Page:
2018: Frontiers in Microbiology
Sylvie Estrela, Sam P Brown
Polymicrobial interactions play an important role in shaping the outcome of antibiotic treatment, yet how multispecies communities respond to antibiotic assault is still little understood. Here we use an individual-based simulation model of microbial biofilms to investigate how competitive and mutualistic interactions between an antibiotic-resistant and a susceptible strain (or species) influence the two-lineage community response to antibiotic exposure. Our model predicts that while increasing competition and antibiotics leads to increasing competitive release of the antibiotic-resistant strain, hitting a mutualistic community of cross-feeding species with antibiotics leads to a mutualistic suppression effect where both susceptible and resistant species are harmed...
June 2018: PLoS Computational Biology
Narayan Paudyal, Hang Pan, Xiaoliang Li, Weihuan Fang, Min Yue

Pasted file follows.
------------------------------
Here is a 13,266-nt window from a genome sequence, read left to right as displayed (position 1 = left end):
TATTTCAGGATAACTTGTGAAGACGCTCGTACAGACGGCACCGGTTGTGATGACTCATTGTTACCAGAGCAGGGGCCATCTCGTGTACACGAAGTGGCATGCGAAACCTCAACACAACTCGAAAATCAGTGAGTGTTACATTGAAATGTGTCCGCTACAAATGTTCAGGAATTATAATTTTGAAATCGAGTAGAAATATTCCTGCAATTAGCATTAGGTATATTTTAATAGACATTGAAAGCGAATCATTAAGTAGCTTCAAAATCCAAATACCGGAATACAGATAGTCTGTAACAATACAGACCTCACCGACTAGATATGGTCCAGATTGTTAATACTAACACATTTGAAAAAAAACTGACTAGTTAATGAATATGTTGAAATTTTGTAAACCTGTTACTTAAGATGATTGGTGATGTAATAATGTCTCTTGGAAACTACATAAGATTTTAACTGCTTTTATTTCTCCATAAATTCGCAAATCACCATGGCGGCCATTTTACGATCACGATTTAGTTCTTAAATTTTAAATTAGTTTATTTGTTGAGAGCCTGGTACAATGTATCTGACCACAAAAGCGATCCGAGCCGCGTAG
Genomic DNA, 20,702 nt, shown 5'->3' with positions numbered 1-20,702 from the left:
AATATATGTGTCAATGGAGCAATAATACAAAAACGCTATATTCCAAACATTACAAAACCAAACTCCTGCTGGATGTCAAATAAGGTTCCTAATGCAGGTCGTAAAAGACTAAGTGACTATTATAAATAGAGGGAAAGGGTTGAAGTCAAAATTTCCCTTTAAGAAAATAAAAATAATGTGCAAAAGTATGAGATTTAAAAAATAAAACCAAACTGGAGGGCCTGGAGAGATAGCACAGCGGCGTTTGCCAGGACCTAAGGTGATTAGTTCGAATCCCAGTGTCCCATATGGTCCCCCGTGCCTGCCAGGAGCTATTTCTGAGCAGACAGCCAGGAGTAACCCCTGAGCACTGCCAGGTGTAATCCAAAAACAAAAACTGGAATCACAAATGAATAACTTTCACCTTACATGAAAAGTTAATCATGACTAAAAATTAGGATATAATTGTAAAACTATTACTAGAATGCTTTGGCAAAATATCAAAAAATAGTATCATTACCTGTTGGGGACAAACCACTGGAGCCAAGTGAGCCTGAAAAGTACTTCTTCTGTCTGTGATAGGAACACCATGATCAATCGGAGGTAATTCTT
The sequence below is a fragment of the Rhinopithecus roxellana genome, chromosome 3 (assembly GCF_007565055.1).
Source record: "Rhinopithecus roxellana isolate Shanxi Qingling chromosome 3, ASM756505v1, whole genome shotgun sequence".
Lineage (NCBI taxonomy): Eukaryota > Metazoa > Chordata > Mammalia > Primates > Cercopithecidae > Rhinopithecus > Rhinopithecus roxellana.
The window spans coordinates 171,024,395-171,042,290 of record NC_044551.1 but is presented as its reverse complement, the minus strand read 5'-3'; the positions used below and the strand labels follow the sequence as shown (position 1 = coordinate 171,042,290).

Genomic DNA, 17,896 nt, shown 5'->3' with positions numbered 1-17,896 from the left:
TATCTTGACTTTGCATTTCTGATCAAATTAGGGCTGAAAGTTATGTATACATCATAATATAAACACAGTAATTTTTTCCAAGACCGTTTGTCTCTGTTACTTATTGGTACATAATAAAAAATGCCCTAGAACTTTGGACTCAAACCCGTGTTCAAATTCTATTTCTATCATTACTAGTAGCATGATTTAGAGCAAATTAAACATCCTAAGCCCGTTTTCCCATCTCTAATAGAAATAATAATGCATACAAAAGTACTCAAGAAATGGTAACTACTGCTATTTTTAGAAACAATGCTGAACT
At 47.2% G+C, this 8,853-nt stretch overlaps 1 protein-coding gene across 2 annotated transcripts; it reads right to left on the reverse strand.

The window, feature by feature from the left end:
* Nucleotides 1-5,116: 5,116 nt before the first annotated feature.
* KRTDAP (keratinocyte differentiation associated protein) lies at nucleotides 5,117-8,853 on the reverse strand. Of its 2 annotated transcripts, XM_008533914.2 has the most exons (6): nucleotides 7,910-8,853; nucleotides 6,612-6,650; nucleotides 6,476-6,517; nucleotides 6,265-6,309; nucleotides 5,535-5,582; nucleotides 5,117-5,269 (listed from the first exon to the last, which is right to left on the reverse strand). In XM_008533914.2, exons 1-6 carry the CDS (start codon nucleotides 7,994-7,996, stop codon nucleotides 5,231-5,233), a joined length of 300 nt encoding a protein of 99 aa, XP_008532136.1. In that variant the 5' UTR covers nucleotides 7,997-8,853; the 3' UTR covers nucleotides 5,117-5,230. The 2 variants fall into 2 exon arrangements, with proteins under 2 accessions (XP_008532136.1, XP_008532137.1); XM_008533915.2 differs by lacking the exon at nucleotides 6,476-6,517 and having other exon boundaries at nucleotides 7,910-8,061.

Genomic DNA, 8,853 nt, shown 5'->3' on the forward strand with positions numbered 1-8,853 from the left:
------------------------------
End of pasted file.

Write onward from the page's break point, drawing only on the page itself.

Salmonella enterica subspecies enterica serotype Enteritidis (S. Enteritidis) is one of the leading causes for human salmonellosis all over the world. We analyzed the surveillance data of 18 years on antimicrobial resistance profiling of S. Enteritidis collected and isolated by the National Antimicrobial Resistance Monitoring System (NARMS) from humans, chicken, and chicken breasts. Statistical tool based on the unique individual antibiotic minimum inhibitory concentration (MIC) profiling was used to compare antimicrobial resistance in the isolates...
June 21, 2018: Foodborne Pathogens and Disease
Joonyeon Park, Myeongji Cho, Hyeon S Son
We designed and implemented simulation models of bacterial growth and antibiotic resistance to determine the appropriate antibiotics to use against antibiotic-resistant bacteria. Simulation models were designed using individual-based modeling, and a simulation tool, ARSim, was developed to conduct experiments using the models. Simulations of bacterial growth were conducted by virtually growing Klebsiella pneumoniae bacteria in a virtual environment with predefined parameters. Other experiments included predicting the effects of antibiotics when added to two different groups, one group of nonresistant bacteria and another group of both resistant and nonresistant bacteria...
June 21, 2018: Journal of Computational Biology: a Journal of Computational Molecular Cell Biology